Having laid out that background — particularly the bit about briefing in “conversations” with Bob S (who himself testified the CIA writes everything down) — I find a series of Shedd’s responses to Sterling attorney Edward MacMahon particularly interesting. “You know the nuclear blueprints were delivered in a newspaper?” MacMahon asked. “I don’t know,” Shedd, one time advisor to both Condi and Negroponte responded. “You don’t know any details about how the blueprints were delivered?” MacMahon persisted. Merlin “had established contact through letters, he then had a meeting with the person in Vienna,” Shedd responded.
Of course, that’s wrong.
Even according to Bob S’ favorable description of the program, Merlin didn’t meet with anyone in Vienna. He just wrapped nuclear blueprints inside a newspaper with both a computer-written and a handwritten note of quasi-explanation and left them in a mailbox, apparently having taken his PO Box for further contact off the letter. So why was David Shedd — who had a supervisory role over this operation (what Bob S himself called one of the “Generals” who played a key “check and balance” over the program) and then went on to brief Condi and Negroponte on it — misinformed about such a critical detail of the case?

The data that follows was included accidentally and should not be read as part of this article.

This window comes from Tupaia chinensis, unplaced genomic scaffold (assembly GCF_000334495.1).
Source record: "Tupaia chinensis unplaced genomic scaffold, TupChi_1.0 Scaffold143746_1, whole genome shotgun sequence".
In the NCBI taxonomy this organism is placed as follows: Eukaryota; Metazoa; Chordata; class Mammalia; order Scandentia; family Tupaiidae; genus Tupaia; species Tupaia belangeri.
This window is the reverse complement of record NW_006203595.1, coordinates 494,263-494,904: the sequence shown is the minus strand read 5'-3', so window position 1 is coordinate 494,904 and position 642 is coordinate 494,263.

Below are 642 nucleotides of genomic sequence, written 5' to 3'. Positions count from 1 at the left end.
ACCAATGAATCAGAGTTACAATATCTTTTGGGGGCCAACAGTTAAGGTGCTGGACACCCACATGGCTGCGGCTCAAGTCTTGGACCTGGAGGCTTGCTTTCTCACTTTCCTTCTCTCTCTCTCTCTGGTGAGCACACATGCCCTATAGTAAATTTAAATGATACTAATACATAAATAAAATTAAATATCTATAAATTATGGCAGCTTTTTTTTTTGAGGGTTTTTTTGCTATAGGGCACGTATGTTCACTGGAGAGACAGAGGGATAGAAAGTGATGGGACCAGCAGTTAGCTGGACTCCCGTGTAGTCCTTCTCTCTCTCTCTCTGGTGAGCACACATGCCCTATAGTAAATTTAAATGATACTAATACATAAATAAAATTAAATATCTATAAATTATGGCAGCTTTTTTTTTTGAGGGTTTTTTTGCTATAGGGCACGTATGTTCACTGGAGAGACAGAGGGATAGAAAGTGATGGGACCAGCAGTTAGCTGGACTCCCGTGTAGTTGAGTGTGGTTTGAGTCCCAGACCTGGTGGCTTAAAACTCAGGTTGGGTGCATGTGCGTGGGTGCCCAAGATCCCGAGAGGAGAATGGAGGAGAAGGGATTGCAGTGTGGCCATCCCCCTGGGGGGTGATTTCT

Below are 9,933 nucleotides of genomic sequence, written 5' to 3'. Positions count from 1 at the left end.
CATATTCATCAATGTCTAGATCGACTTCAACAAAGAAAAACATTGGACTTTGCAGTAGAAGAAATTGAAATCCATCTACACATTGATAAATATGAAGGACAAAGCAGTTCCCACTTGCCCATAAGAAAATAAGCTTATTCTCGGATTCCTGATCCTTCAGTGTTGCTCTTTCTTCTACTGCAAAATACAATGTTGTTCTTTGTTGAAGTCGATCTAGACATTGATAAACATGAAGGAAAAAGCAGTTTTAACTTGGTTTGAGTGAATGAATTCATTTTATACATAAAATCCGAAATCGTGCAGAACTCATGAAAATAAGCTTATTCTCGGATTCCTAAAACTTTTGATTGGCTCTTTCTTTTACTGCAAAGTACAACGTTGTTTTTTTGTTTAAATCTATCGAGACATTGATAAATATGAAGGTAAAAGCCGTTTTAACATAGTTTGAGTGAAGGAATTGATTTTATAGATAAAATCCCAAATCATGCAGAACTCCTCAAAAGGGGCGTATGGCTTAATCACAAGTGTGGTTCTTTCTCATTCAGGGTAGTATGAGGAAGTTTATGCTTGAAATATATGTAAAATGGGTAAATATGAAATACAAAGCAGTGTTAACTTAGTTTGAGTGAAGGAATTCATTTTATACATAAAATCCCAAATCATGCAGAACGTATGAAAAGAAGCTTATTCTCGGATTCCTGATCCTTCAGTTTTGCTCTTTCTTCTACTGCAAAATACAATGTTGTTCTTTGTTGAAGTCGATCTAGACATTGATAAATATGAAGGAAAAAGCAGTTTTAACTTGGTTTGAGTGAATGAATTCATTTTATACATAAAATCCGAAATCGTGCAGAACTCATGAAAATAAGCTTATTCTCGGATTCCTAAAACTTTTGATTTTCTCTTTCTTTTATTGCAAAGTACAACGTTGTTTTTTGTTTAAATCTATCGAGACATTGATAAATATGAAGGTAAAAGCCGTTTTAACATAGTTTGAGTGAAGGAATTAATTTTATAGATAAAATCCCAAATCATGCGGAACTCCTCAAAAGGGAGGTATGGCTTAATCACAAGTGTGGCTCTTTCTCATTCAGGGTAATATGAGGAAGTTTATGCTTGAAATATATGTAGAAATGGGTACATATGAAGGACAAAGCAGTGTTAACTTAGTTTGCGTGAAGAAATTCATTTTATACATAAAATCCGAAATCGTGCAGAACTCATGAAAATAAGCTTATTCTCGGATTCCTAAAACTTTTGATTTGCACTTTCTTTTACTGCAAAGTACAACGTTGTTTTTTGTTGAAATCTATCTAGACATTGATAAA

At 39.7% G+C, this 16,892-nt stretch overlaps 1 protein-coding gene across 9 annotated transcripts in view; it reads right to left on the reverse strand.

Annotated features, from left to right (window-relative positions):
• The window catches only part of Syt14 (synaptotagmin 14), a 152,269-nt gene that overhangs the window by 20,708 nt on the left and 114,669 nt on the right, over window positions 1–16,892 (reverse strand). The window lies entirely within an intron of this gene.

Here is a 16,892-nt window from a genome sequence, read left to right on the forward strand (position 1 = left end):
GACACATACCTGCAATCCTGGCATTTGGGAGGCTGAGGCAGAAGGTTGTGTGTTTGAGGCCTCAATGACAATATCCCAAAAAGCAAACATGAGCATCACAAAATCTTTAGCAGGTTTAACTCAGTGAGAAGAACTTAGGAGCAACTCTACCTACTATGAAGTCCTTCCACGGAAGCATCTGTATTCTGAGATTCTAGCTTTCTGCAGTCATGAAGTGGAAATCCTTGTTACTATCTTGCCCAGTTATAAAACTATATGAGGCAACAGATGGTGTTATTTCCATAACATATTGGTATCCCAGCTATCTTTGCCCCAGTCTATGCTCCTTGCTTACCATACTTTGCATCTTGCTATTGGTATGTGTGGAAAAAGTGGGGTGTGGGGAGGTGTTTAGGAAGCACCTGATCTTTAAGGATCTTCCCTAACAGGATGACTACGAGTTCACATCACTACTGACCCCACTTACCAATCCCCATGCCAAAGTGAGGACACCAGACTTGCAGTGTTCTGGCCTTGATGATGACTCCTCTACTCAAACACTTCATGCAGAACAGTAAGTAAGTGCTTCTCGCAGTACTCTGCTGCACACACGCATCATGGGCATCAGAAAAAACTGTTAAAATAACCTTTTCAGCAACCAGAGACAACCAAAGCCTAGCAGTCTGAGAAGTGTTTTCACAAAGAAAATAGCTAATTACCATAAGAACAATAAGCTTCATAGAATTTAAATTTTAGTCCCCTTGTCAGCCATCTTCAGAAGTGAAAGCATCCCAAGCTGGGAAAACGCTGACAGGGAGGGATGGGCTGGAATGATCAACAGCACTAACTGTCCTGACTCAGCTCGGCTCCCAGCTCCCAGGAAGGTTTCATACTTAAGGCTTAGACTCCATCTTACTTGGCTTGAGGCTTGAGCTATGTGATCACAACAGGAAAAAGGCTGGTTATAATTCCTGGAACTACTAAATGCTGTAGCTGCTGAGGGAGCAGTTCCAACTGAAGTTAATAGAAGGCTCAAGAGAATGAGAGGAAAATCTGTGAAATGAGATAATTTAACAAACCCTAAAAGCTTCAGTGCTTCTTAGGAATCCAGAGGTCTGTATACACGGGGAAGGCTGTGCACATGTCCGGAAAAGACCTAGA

I find Shedd’s statement particularly interesting given that he is named in one of the two cables submitted into evidence on the outcome of the operation.
On March 10, 2000, Bob S wrote a cable (Exhibit 44; he claims Sterling may have been sitting at the next terminal while he wrote it), to Langley and CIA offices 5, 7, and 8.
Having finally located the mission after several very obvious searches in the vicinity, [M] at one point noted that there was someone in the office, but on that occasion he had not brought the document package with him. When he returned on two subsequent days he found the office unoccupied and finally left the package, very clearly addressed to [Iranian subject 1], in the locked mailbox right outside the mission door.
Much of the rest of the cable described what a hash Merlin had made of his delivery in Vienna, even describing Merlin’s “inability to follow even the simplest and most explicit instruction” (Bob S did leave some damning details out, and that assessment did not prevent Bob S from proposing the use of Merlin to do similar operations with other countries within a month).